FRENCH  406  THE ART OF WRITING  Advanced composition with an emphasis on style.  Samples for weekly practice of written expression taken from contemporary French newspapers and magazines.  No grammar review.

               Prerequisite:  One course at the 300 level, or permission of the department.  Enrollment limited to 16 students.  C. Spencer

FRENCH  407  LA CARAÏBE FRANCOPHONE HIER ET AUJOURD′HUI  The French Caribbean is a mixture of diverse cultures and experiences grounded in the violence of slavery.  The course uses literature and film to reflect on what came out of that violence, which creates in destroying and destroys in creating.  Topics include loss and survival, memory and identity, and deconstructing blackness.  This is the same course as Comparative Race and Ethnicity 407.

               Prerequisite:  Two French courses at the 300 level or permission of the instructor.  Enrollment limited to 16 students.  This is a designated Writing course.  N. Etoke

FRENCH  409T  HISTORY/STORY:  ON THE GRAND AND THE INTIMATE IN FRENCH CINEMA  Additional weekly two-hour session, in which texts and movies will be discussed in French.  Students selecting Course 409T must concurrently register for French 409.  Open to students who speak and read French beyond the intermediate level.  Two credit hours.  The TOC section is required for students who wish to count the course toward a major/minor in French.  J. Austin

FRENCH  412  PERSONALIZING HISTORY:  A STUDY OF COLONIALISM AS REPRESENTED IN CONTEMPORARY FRENCH CINEMA  An examination of the ways in which contemporary French cinema has been refiguring France's colonial past, with emphasis on Indochina and Algeria.  Films include Le petit soldat (J. L. Godard), La bataille d'Alger (G. Pontecorvo), Le crabe tambour (P. Schoendoerffer), La guerre sans nom (B. Tavernier), L'amant (J. J. Annaud), and Indochine (R. Wargnier).

               Enrollment limited to 16 students.  C. Spencer

FRENCH  414  NEW WAVE FILM, THEN AND NOW  This course will examine the crucial New Wave movement in French cinema, as it is expressed as a historical moment or ″school″ and as it is conceived in less temporal terms as an attitude toward making and viewing film.  The Nouvelle Vague′s contribution to filmmaking as writing and as epistemological quest will be explored with reference to earlier filmmakers, and in relation to the parallel Rive Gauche group.  Special emphasis will be placed on contemporary French cinema as inheriting the auteur tradition.  Films by Bresson, Truffaut, Godard, Rohmer, Varda, Marker, Resnais, Beineix, Besson, Asseyas, Pool, Jeunet.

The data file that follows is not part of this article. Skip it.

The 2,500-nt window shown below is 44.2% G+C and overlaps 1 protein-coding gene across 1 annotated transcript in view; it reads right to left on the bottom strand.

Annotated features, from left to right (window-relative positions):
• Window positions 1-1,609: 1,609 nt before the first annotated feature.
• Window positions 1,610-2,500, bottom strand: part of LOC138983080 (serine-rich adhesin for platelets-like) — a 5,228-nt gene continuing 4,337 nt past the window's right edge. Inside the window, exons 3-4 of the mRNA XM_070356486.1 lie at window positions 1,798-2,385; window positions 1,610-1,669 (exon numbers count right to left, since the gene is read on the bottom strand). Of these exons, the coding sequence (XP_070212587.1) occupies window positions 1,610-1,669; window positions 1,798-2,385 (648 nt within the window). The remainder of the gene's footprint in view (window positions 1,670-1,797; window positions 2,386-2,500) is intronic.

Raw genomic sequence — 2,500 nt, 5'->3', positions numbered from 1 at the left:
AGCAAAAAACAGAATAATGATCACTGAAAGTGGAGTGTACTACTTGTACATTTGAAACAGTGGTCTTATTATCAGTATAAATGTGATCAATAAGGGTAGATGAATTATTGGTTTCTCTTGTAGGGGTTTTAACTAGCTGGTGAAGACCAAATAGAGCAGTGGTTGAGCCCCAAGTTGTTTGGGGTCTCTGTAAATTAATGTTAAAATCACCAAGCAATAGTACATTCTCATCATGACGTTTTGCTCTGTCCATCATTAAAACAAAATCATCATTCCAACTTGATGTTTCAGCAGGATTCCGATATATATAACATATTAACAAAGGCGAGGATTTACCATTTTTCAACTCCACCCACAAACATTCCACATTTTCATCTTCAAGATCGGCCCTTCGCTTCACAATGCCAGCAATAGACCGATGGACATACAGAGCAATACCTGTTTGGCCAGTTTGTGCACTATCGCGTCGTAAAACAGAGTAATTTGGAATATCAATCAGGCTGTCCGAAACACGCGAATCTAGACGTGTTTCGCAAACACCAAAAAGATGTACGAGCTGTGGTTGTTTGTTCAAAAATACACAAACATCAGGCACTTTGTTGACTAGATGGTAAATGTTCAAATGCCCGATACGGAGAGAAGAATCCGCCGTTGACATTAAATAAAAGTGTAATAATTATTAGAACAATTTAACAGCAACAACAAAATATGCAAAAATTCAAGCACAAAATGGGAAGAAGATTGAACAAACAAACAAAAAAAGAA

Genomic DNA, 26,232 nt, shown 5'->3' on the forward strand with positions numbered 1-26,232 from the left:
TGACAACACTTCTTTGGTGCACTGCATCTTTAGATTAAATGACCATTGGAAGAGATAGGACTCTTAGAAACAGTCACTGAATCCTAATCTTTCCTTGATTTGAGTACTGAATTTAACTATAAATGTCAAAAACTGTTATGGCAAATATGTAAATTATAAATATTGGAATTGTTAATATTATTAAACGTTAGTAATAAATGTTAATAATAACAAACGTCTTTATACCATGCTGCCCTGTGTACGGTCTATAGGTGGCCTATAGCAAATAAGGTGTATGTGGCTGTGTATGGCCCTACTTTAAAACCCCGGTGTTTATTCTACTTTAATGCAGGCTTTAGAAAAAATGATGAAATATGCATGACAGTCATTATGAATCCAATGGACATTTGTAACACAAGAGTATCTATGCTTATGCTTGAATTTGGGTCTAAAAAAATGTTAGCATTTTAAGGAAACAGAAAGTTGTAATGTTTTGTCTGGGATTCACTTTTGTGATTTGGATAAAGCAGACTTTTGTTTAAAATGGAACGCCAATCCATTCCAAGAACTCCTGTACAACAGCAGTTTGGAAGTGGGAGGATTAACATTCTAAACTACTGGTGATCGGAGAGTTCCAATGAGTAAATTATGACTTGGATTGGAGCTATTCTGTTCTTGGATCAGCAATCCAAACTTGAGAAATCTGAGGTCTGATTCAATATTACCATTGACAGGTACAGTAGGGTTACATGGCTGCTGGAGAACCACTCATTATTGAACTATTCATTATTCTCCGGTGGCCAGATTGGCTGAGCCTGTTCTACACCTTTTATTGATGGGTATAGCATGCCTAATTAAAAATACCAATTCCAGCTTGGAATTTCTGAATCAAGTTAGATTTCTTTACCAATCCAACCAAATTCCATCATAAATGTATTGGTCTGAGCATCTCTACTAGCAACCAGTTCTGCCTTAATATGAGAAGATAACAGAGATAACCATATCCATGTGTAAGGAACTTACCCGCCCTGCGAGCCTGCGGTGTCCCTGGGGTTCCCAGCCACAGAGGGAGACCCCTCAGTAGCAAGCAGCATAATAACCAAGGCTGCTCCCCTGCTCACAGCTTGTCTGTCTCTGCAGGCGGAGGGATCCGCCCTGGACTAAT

Enrollment limited to 16 students.  This is a designated Writing course.  J. Austin

FRENCH  418  REVISITING THE ENLIGHTENMENT  A study of the ″Siècle des Lumières″ with a focus on the new, contested relationship between the individual and power.  Works by literary and political authors such as Montesquieu, Rousseau, Voltaire, Diderot, Robespierre, and St. Just.

               Enrollment limited to 16 students.  This is a designated Writing course.  R. Chalmin

FRENCH  420  THE WOMAN′S BODY IN AFRICAN LITERATURE AND CINEMA  Rather than being a stable signifier of female oppression, the woman′s body signifies a number of potentially conflicting projects and positions in postcolonial African societies.  This seminar will analyze the body as a sign and a bearer of social and political ideologies embedded in discourses of patriarchy, nationalism, violence, and desire.  This is the same course as Comparative Race and Ethnicity/Gender and Women′s Studies 420.

               Enrollment limited to 16 students.  This is a designated Writing course.  N. Etoke

FRENCH  422  BLACK BLANC BEUR CINEMA/LITERATURE  Black Blanc Beur/Bleu Blanc Rouge?  An examination of how the ethnic makeup of contemporary French society challenges its republican ideals of liberty, equality, and fraternity.  The course employs literature, film, newspapers, and popular musical forms to reflect on issues such as integration, identity, urban violence, race, gender, and class.

               Enrollment limited to 16 students.  N. Etoke

FRENCH  424  ESPACES URBAINS:  LA VILLE AU CINEMA  The French city long has been defined in opposition to the countryside, and more recently, to the (dystopian) suburb.  This course will examine the cinematic construction of urban space in France, and in so doing interrogate the role of the urban/suburban dyad in the contemporary French social landscape.  Weekly screenings.

               Enrollment limited to 16 students.  J. Austin

FRENCH  426  THE ART OF REBELLION:  THE LIBERTINE AND THE DANDY IN FRENCH LITERATURE  An examination of the relationship between the libertine and the dandy in 17th, 18th, and 19th century French literature, focusing on the "Art of Rebellion" these cultural figures embody.  Authors include Molière, Casanova, Laclos, Sade, Balzac, Baudelaire, and Wilde.  Representative paintings of the period and cinematographic adaptations of certain works will provide context.  

               Enrollment limited to 16 students.  R. Chalmin